Invented in 1887 when George Hancock, a Chicago Board of Trade reporter, hit a wrapped boxing glove with a broomstick, the sport is played by an estimated 30,000 locals. The best teams are now in the suburbs, and in the past 40 years only one team from outside the Chicago area has won the national American Softball Association title.
PLAYING IT SAFE There’s no foolproof way to avoid jammed fingers, says Tom O’Neill, commissioner of the Chicago Metro ASA, although catching the ball “soft” usually works. “You just let it hit the palm of your hand and drop in front of you, and then pick it up and throw the person out.”
SPECIAL SKILL Batting .300 is considered a coup. “The trick is to hit the ball square and to hit it down,” says O’Neill, adding that if you hit it in the air you’ll get thrown out at first base 75 percent of the time. Rick Gancarz, a pitcher for Mount Prospect’s Miller 45’s, says batting is a placement game. “Place the ball down the lines and hit the gaps,” he says. “There’s a thing called the ‘cut’ or the ‘dump,’ which only a few people have mastered, where you cut the ball over the third baseman’s head.”
GET OFF THE COUCH Most leagues form in February. Local tournaments take place every other weekend; the biggest are the Chicago Championships in Mount Prospect June 26th to 29th, the Forest Park No-Glove Nationals July 26th to 29th, and the ASA Men’s 16-Inch Major Slow Pitch in Crystal Lake on Labor Day weekend. For more, visit ilsoftballreport.com or chicagoball.com.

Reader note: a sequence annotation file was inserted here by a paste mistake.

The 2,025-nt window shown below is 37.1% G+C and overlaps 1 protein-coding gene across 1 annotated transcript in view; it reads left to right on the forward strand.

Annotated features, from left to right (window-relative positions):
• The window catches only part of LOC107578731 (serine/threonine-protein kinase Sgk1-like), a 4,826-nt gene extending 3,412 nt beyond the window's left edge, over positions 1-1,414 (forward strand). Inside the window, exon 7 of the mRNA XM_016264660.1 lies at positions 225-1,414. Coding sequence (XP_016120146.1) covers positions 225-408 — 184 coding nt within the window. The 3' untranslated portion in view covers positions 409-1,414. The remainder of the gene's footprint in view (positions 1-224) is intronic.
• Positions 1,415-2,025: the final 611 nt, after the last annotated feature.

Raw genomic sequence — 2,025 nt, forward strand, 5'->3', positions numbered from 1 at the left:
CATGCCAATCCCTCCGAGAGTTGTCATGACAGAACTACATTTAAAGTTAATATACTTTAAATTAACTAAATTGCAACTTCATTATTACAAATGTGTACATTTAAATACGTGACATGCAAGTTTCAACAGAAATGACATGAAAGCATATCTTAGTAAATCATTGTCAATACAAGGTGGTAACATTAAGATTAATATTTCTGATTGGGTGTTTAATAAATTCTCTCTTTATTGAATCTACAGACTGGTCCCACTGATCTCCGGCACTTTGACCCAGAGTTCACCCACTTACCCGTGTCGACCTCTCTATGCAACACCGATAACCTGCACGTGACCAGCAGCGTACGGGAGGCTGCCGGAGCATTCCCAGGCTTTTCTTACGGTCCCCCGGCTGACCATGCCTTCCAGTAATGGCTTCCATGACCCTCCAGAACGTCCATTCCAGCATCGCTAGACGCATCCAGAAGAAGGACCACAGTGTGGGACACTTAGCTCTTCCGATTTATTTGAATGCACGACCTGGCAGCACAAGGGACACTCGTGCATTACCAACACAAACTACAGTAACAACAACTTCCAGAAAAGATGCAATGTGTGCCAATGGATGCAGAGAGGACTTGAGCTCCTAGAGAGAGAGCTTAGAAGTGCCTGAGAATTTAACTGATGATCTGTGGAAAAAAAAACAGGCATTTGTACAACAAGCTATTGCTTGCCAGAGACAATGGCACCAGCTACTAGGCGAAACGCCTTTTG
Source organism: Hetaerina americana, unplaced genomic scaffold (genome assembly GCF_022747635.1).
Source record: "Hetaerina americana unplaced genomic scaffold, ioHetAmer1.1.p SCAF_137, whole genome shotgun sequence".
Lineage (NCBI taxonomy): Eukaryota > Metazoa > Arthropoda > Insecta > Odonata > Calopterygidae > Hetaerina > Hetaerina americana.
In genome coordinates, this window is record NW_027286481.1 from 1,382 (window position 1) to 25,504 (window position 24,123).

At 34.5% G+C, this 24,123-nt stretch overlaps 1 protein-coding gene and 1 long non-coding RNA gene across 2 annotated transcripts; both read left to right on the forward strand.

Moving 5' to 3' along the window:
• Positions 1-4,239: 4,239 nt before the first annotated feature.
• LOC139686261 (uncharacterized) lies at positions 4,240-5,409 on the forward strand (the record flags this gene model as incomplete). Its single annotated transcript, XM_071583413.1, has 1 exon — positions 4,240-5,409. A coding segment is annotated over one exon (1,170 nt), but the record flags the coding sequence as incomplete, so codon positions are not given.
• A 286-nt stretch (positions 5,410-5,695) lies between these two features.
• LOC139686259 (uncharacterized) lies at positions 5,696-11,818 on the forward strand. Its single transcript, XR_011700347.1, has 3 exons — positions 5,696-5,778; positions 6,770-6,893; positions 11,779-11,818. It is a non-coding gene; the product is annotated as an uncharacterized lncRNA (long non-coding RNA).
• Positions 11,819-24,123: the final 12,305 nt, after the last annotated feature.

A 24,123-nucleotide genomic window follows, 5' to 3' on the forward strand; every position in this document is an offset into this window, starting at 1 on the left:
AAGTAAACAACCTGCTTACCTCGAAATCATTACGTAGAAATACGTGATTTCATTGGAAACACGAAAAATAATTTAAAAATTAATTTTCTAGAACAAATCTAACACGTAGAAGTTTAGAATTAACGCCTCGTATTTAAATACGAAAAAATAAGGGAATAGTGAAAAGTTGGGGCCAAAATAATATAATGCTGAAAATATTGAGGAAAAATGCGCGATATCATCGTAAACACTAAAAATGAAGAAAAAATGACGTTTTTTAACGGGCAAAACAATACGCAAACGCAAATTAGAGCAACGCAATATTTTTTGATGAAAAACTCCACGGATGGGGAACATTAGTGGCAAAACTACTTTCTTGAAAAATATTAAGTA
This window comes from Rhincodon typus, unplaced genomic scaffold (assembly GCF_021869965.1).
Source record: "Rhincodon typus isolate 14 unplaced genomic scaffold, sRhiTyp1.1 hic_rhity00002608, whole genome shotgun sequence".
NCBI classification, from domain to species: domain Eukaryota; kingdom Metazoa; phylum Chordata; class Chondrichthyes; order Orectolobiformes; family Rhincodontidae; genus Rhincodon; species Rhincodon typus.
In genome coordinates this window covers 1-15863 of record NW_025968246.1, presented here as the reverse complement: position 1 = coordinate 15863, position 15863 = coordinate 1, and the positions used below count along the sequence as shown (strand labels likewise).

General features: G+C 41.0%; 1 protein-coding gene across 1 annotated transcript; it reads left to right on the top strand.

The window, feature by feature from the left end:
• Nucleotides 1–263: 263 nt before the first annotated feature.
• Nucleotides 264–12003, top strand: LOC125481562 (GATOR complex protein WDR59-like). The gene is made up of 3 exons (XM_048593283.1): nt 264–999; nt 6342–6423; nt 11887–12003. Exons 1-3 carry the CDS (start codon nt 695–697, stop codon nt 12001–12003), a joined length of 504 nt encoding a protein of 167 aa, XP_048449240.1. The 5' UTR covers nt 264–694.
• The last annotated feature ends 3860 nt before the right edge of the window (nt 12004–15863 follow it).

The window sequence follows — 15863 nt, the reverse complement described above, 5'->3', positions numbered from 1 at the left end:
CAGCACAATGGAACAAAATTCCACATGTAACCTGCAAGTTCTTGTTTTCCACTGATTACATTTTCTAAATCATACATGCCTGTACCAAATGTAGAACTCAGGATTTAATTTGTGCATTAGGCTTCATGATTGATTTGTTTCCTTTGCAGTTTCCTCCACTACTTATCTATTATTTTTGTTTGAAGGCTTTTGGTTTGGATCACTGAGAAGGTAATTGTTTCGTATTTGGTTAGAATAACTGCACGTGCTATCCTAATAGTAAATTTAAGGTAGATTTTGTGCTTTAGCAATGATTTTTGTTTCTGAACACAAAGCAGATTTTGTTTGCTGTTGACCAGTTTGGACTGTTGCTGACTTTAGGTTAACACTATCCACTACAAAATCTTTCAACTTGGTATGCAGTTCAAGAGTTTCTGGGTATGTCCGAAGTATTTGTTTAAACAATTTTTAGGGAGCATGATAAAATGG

Long-distance running is not just for the fast and serious but also for casual “lifestyle” runners.
TRAINING MISTAKE Too much too soon. Runner’s World columnist, book author, distance running coach, and former fat guy John “the Penguin” Bingham recommends having a solid year of regular running under your belt before starting a training program, which typically lasts 20 to 26 weeks. Bingham’s wife, the running coach and author Jenny Hadfield, adds that people also tend to go too fast during their long runs. “That’s not where your speed comes from,” she says. “It comes from doing shorter speed workouts during the week.”
RACE DAY TIP Don’t try anything new—whether it’s socks or an energy drink. “You have to trust your training,” says Bingham, who has run some 40 marathons. “I’ll number my socks if I find a pair that really works—along with shorts, shirts, all that stuff—so that everything I put on on race day, I’ve tried.”
GEAR Bingham recommends getting fitted professionally and test-driving shoes at a running specialty store. “In general, you want to wear the least amount of shoe you can run in comfortably. And you have to understand that as your body adapts to training, you may need a different type of shoe.” The foot changes, he says, as the distance increases.
GET OFF THE COUCH The North Shore Half Marathon in Highland Park is on June 8th, and Bingham’s Distance Classic takes place August 10th. The Chicago Marathon is October 12th (chicagomarathon.com). There are shorter races almost every weekend; see the listings in Windy City Sports and Chicago Athlete magazines.
Born on the shores of Santa Monica in the 1920s, this fast-paced take on the indoor game became an Olympic sport in 1996. It’s a huge hit in Chicago, where 95 nets are set up all summer at North Avenue beach.
SPECIAL SKILL Developing sand legs. “It took me a month or two to get used to moving around in sand when I first made the transition from indoors to beach,” says coach and former pro Jeanette Simenson. “You have to dig in with your toes instead of going heel-toe, and you have to teach your calf muscles to work in a different way.”